This year Fashionclash challenged its participants by asking them: “what is the role of cultural heritage in a globalised and constantly changing world and how are new generations of designers dealing with questions of cultural heritage?” These questions present an interesting paradox in itself. A world without borders would suggest a world wherein cultural heritage is shared and celebrated. Instead heritage and postmodernity often seem at odds, being subject of tension and controversy, driven by a strong desire to protect the integrity and continuity of cultural identity on one hand and an ideal of an open and global society on the other. With 150 international designers participating in a four-day program ranging from runways, performances, talks and exhibitions, the audience had the opportunity to look for clues and answers on questions involving heritage and diversity.
“Fashion is a form of ugliness so intolerable that we have to alter it every six months.” An actress throws in a line of Oscar Wilde at the opening ceremony, in a performance directed by Joost Horward and Nina Willems. An evening followed by dance, music and a défile of ethnical costumes from the students of the Antwerp Fashion department, The Hague’s KABK and a preview of designers Markéta Mrtišková, Linda Friesen and Georgian American designer Uta Bekaia.
RUNWAY & AWARDS
Over a hundred designers took the runway on Friday and Saturday amidst the industrial walls of the SAMdecorfabriek. Striking was however, the majority of commercial ready to wear collections, which seems to be a trending phenomenon under fresh and graduating designers. A few collections really stood out. Linda Friesen presented Twilight, a romantic couture collection of hand dyed gradient silk dresses and Tiffany bodices. Sanchez-Kane gave a political tour de force with a Mexican touch, featuring traditional Mayan xokbichuy (cross stitched) embroideries. A cap read “Macho Sentimental” and an other model’s head read “Don’t allow the world to make you into a bitter abusive asshole,” emphasizing the rise of feminism in modern Mexico.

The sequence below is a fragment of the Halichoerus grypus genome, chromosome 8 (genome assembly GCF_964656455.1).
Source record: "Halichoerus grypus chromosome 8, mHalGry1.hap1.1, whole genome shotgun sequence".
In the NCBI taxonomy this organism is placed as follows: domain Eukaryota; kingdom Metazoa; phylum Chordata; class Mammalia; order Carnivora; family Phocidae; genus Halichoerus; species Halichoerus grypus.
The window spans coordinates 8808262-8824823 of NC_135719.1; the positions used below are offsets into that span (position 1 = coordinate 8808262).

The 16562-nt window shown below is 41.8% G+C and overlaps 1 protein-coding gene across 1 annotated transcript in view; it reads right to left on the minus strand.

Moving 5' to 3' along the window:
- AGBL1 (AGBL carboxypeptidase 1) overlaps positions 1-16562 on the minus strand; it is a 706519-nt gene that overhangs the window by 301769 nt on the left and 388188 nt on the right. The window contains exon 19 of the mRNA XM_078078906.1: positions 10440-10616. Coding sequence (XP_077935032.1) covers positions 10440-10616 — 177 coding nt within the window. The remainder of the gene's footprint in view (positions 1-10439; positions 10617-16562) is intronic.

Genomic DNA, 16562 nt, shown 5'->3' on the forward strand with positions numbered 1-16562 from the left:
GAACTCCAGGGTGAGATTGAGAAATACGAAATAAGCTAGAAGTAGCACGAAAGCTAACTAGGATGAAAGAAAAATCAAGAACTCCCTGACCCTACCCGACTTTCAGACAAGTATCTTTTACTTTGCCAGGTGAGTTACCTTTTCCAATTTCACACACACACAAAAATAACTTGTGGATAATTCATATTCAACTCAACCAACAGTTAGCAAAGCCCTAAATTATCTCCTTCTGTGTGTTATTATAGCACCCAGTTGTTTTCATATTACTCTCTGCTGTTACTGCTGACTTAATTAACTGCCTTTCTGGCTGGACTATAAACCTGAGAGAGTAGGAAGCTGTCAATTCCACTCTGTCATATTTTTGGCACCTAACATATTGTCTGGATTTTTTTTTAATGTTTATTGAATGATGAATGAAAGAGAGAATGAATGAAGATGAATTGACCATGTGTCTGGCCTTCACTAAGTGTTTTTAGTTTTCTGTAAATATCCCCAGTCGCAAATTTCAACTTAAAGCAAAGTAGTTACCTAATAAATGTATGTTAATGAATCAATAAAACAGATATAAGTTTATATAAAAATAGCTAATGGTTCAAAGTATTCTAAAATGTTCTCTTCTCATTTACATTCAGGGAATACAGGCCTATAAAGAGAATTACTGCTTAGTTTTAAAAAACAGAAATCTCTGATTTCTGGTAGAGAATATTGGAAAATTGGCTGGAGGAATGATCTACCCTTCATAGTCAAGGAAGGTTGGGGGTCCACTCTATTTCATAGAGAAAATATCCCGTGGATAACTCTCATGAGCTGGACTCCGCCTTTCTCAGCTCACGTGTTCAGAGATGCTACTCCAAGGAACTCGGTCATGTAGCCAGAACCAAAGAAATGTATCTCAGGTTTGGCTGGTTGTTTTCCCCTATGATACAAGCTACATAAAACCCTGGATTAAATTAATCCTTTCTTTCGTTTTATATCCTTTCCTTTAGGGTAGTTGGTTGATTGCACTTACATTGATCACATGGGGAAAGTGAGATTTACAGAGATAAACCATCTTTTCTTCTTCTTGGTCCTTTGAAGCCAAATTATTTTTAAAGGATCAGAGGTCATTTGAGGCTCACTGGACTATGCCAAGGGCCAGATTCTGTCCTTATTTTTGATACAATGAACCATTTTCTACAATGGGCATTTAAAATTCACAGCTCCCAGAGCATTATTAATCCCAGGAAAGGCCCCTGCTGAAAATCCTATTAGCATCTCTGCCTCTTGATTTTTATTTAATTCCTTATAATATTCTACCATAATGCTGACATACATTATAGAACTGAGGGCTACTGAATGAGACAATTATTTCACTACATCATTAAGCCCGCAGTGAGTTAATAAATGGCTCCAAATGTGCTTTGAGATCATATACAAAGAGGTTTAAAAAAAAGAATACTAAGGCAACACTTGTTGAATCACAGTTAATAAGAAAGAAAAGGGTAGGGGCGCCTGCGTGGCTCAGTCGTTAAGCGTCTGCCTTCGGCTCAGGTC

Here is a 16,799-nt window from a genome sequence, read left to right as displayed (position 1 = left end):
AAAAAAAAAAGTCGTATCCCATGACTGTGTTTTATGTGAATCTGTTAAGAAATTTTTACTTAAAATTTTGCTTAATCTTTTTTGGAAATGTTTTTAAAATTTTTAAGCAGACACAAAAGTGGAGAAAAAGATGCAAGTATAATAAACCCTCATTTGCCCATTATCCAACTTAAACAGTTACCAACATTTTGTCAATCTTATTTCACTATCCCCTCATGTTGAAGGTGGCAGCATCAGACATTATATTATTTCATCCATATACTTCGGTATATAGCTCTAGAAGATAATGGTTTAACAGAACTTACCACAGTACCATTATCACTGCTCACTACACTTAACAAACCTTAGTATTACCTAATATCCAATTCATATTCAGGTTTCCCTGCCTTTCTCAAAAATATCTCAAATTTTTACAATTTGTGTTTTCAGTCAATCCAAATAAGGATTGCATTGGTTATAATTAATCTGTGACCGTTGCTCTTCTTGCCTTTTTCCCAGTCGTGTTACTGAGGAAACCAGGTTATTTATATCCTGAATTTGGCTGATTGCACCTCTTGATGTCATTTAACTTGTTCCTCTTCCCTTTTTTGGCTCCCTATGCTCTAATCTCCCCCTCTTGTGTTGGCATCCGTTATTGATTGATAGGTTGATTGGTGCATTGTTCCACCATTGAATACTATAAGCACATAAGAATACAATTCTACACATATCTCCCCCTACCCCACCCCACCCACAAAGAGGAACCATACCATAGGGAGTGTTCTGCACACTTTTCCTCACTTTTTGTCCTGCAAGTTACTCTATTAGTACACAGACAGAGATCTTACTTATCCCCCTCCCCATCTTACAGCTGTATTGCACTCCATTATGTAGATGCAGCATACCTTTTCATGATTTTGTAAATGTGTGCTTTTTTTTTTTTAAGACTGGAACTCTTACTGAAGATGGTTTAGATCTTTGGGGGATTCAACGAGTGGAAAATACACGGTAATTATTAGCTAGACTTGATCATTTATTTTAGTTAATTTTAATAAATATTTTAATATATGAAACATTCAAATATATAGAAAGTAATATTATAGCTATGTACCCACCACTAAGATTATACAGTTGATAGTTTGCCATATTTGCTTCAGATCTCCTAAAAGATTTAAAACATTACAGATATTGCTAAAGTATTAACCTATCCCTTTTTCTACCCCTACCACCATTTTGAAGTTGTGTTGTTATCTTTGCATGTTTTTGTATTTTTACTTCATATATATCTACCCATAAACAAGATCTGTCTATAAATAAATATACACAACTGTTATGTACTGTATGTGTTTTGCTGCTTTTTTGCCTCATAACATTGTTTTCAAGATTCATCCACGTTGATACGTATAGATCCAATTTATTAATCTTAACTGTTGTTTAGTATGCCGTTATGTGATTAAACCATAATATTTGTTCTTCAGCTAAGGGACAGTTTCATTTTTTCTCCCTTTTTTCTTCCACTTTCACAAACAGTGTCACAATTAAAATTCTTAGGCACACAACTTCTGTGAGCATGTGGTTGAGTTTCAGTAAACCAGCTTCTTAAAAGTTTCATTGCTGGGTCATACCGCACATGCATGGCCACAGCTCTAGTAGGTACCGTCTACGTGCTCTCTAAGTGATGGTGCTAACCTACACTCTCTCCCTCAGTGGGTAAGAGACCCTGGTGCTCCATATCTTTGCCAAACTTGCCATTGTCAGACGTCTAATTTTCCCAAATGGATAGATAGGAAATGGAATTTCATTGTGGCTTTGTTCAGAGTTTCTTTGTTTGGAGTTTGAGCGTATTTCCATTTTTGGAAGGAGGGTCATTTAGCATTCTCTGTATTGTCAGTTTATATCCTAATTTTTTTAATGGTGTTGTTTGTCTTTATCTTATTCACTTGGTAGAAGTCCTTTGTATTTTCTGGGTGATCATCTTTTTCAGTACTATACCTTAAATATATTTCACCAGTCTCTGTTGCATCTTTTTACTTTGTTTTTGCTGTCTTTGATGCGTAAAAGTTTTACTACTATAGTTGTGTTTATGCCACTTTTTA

Roman Ermakov surprised everyone with his vibrant live sculpture catwalk. Normally presenting his architectural costumes under blue light for an optical effect, Ermakov seeks to show the strong symbiosis between space, form and the human body as vehicle of transformation. Other talents to keep an eye on are Ting Gong from China, WUETRICHFUERST from Switzerland and 8CUFF, the avant-garde label of Seoul born and Hong Kong trained designer Sue Suh.
While Marcel Schlutt handed the Kaltblut Magazine award to Hermione Flynn, this year’s prestigious Fashionclash Talent Award went to the soft spoken and ultra talented designer Alessandro Trincone. Forming a bridge between Napolitan sartorial heritage and Nippon culture, the designer challenged traditional views of masculinity with draping and layers, pussy bows and knots. Here and there the emphasis of the garments was laid on the tight waists, symbolising strength and protection. Annodami was five minutes of beauty, harmony, fantasy and emotion- without words or loud images.
FORZA FASHION HOUSE
Is ‘fashion’ dead? How does the future of fashion look like? How can we preserve heritage and craftsmanship for the next generations? What is the state of creativity and why are there so many commercial collections among graduates? Industry professionals shared their knowledge and experience in a dialogue with the audience at the Centre Céramic during the first Forza Fashion House fashion talk. Officially opening its doors in January 2017 this was a fantastic first taste of Forza Fashion House, a new Fashionclash initiative in collaboration with Fashion Council NL and MAFAD. Among speakers were curator and author of Haute-à-Porter Filep Motwary, Kenneth Ramaekers of Modemuseum Hasselt, Amandine Giacome (NJAL), Martijn van Strien and Susanne Vegter (HTNK).
The festival closed with the Heritage Show on Sunday, with a fashion presentations and a series of performances directed by Studio Dennis Broek inspired by heritage, featuring the designs of Uta Bekaia, The Muslin Brothers, Pavlína Miklasová and many more.
The 8th edition of Fashionclash was a grand success and heralds a new chapter for the organisation with the opening of the Forza Fashion House, putting Maastricht on the map as a thriving fashion capital. In contrast to the superficiality of Amsterdam Fashion Week, Fashionclash has continuously managed to connect people with fashion by giving them an opportunity to be part of it and experience it as something more than a distant or elitist phenomenon- and in consequence it has and continues to bring many creative people from all around the world together.
With regards to heritage, the festival left solid clues. Like Fashion, heritage is about people and it is what keeps us grounded in a fast paced and increasingly globalised world. In the words of Persian couturier and architect Keyvan Khosrovoani “traditions should be honoured, but innovated for their continuity.” Heritage must be restored. But we can only achieve this collectively and without egotism. Maybe then we’ll see the comeback of couture and a stronger, renewed appreciation for embellishment and décor.